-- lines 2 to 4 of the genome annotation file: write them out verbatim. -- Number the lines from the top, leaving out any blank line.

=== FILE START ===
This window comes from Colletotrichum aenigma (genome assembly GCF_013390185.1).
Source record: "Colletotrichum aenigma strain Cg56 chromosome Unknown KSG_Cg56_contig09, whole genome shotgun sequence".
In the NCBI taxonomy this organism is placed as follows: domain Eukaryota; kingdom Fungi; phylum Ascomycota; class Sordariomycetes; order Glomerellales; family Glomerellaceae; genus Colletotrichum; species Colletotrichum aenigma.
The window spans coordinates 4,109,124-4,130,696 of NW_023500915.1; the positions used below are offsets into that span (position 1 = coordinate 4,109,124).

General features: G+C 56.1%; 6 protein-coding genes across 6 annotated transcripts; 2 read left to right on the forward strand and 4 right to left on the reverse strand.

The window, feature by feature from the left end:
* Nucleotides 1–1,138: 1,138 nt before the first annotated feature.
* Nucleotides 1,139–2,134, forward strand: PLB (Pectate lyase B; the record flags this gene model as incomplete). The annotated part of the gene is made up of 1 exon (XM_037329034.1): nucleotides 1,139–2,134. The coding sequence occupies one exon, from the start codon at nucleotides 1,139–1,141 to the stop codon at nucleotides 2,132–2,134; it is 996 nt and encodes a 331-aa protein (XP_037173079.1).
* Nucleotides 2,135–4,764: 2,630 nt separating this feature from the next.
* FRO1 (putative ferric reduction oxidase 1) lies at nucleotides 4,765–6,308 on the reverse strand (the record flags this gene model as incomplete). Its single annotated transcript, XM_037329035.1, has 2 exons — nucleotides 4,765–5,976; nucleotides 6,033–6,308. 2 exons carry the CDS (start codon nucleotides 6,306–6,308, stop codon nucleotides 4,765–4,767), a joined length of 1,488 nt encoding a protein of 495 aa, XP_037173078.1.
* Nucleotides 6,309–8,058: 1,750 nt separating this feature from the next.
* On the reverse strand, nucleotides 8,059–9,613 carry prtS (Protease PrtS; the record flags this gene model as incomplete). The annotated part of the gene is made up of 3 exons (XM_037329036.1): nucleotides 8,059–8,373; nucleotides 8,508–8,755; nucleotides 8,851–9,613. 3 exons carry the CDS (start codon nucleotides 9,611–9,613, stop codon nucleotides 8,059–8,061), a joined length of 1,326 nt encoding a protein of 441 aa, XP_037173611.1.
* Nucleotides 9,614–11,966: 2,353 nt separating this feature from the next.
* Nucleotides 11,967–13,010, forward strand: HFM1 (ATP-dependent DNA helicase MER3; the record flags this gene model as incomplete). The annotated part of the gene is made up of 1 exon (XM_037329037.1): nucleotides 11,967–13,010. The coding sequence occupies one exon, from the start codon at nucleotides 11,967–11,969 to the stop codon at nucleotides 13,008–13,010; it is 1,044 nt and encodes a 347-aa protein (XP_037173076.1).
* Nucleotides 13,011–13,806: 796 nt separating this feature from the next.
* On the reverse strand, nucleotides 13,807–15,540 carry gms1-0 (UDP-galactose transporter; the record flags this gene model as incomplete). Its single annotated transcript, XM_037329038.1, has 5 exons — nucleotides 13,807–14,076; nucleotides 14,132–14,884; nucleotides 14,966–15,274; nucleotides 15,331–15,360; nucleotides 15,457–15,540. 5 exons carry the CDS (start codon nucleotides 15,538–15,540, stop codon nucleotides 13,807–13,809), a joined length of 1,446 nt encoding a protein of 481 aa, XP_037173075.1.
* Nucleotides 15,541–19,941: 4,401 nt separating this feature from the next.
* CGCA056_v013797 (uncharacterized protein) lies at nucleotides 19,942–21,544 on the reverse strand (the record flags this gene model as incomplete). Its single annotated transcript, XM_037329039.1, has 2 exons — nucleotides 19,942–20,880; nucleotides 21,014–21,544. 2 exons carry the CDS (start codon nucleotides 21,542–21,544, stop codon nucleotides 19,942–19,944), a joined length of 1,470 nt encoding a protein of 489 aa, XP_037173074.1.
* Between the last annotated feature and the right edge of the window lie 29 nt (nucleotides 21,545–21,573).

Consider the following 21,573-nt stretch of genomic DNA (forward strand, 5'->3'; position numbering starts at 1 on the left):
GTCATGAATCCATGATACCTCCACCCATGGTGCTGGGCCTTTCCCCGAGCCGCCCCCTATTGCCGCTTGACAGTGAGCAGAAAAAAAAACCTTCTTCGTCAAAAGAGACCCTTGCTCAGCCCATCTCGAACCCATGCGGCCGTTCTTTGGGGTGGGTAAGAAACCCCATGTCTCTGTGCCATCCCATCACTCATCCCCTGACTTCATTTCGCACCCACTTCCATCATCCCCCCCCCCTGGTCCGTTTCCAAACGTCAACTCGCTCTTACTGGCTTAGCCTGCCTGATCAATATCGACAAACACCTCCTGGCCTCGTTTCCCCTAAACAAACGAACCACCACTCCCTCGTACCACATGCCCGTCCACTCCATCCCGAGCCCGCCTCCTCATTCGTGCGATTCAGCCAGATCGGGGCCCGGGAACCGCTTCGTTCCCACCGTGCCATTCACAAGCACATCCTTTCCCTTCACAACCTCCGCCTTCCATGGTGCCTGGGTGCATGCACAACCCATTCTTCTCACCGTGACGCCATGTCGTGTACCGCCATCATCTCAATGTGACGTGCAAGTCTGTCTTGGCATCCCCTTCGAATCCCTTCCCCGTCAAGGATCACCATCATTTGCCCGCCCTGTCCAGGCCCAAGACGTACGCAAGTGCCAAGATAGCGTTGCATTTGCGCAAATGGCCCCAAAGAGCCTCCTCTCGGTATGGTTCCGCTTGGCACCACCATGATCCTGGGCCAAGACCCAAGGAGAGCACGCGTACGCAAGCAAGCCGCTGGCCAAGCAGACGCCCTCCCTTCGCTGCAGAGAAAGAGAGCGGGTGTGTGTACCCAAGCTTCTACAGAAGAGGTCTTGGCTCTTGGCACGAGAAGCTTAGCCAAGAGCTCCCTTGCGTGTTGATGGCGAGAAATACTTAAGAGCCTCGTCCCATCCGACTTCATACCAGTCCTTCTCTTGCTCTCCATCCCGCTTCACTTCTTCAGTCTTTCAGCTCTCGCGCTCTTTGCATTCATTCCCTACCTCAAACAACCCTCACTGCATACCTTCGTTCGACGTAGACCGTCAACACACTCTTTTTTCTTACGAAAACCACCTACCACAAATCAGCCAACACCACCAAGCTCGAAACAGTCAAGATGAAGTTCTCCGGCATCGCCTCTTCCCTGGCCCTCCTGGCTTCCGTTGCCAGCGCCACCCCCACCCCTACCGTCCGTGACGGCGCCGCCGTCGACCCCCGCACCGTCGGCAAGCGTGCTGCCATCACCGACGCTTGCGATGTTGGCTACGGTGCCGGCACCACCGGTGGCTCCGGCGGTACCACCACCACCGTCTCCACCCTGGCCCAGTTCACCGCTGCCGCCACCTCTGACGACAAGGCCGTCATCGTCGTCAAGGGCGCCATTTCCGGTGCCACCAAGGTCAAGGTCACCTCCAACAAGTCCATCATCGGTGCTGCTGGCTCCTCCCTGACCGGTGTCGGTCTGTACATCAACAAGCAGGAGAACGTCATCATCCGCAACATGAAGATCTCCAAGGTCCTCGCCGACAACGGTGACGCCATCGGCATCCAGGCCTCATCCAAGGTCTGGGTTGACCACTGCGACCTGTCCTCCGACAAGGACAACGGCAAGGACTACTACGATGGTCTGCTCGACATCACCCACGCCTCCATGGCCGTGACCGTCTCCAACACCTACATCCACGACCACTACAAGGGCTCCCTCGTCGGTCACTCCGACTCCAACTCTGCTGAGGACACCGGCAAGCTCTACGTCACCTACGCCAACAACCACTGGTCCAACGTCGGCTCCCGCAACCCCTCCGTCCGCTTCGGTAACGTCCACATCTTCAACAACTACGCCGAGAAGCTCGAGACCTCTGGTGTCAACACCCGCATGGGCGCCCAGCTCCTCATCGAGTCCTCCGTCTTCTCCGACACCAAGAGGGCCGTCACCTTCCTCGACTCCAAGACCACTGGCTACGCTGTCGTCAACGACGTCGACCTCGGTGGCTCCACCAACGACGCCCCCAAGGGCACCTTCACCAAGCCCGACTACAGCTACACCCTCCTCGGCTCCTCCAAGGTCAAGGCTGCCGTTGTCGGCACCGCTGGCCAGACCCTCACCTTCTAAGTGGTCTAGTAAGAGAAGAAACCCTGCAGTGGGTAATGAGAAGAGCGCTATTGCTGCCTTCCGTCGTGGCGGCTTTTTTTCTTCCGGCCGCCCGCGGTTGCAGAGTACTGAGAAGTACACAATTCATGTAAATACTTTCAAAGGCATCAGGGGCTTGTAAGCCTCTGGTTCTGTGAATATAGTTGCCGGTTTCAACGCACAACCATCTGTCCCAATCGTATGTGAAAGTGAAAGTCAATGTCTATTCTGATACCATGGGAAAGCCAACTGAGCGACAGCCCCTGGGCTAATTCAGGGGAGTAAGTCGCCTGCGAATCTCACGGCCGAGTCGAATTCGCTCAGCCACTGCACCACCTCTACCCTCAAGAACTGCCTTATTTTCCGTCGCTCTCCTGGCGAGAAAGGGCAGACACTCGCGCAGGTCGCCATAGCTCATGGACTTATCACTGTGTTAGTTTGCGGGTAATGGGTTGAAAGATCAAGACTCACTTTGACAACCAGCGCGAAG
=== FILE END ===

Source record: "Colletotrichum aenigma strain Cg56 chromosome Unknown KSG_Cg56_contig09, whole genome shotgun sequence".
In the NCBI taxonomy this organism is placed as follows: domain Eukaryota; kingdom Fungi; phylum Ascomycota; class Sordariomycetes; order Glomerellales; family Glomerellaceae; genus Colletotrichum; species Colletotrichum aenigma.
The window spans coordinates 4,109,124-4,130,696 of NW_023500915.1; the positions used below are offsets into that span (position 1 = coordinate 4,109,124).